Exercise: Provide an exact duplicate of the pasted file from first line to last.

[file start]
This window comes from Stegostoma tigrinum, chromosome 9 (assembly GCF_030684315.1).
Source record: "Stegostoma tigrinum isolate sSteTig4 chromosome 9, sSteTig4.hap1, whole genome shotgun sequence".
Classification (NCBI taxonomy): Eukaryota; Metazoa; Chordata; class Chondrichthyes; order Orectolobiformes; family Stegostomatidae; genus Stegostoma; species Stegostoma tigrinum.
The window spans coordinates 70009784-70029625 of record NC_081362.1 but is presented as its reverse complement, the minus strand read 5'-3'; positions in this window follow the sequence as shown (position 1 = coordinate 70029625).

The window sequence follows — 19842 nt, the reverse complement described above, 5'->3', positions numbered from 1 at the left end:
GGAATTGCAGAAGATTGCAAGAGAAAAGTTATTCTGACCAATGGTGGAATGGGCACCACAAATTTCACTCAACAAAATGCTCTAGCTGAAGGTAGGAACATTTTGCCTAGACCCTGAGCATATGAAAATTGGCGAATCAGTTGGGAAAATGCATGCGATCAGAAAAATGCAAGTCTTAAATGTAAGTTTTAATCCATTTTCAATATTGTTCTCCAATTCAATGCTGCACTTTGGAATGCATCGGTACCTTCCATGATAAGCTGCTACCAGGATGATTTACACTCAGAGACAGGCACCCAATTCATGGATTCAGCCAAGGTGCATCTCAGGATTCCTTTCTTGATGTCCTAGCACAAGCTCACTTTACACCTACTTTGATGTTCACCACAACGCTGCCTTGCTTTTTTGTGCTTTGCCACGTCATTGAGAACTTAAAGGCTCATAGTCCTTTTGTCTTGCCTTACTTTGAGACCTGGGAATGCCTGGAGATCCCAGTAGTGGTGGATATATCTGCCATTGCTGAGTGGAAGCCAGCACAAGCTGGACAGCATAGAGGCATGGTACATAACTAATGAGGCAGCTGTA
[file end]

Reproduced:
This window comes from Stegostoma tigrinum, chromosome 9 (assembly GCF_030684315.1).
Source record: "Stegostoma tigrinum isolate sSteTig4 chromosome 9, sSteTig4.hap1, whole genome shotgun sequence".
Classification (NCBI taxonomy): Eukaryota; Metazoa; Chordata; class Chondrichthyes; order Orectolobiformes; family Stegostomatidae; genus Stegostoma; species Stegostoma tigrinum.
The window spans coordinates 70009784-70029625 of record NC_081362.1 but is presented as its reverse complement, the minus strand read 5'-3'; positions in this window follow the sequence as shown (position 1 = coordinate 70029625).

The window sequence follows — 19842 nt, the reverse complement described above, 5'->3', positions numbered from 1 at the left end:
GGAATTGCAGAAGATTGCAAGAGAAAAGTTATTCTGACCAATGGTGGAATGGGCACCACAAATTTCACTCAACAAAATGCTCTAGCTGAAGGTAGGAACATTTTGCCTAGACCCTGAGCATATGAAAATTGGCGAATCAGTTGGGAAAATGCATGCGATCAGAAAAATGCAAGTCTTAAATGTAAGTTTTAATCCATTTTCAATATTGTTCTCCAATTCAATGCTGCACTTTGGAATGCATCGGTACCTTCCATGATAAGCTGCTACCAGGATGATTTACACTCAGAGACAGGCACCCAATTCATGGATTCAGCCAAGGTGCATCTCAGGATTCCTTTCTTGATGTCCTAGCACAAGCTCACTTTACACCTACTTTGATGTTCACCACAACGCTGCCTTGCTTTTTTGTGCTTTGCCACGTCATTGAGAACTTAAAGGCTCATAGTCCTTTTGTCTTGCCTTACTTTGAGACCTGGGAATGCCTGGAGATCCCAGTAGTGGTGGATATATCTGCCATTGCTGAGTGGAAGCCAGCACAAGCTGGACAGCATAGAGGCATGGTACATAACTAATGAGGCAGCTGTA